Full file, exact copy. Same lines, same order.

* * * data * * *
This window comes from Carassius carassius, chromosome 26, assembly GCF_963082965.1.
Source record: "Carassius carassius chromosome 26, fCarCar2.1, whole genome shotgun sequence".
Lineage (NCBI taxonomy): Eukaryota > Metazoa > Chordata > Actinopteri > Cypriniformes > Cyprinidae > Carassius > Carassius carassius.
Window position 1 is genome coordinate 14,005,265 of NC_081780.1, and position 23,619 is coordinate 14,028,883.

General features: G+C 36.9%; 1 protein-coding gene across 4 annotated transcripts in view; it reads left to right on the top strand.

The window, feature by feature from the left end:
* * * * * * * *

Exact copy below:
This window comes from Carassius carassius, chromosome 26, assembly GCF_963082965.1.
Source record: "Carassius carassius chromosome 26, fCarCar2.1, whole genome shotgun sequence".
Lineage (NCBI taxonomy): Eukaryota > Metazoa > Chordata > Actinopteri > Cypriniformes > Cyprinidae > Carassius > Carassius carassius.
Window position 1 is genome coordinate 14,005,265 of NC_081780.1, and position 23,619 is coordinate 14,028,883.

General features: G+C 36.9%; 1 protein-coding gene across 4 annotated transcripts in view; it reads left to right on the top strand.

The window, feature by feature from the left end: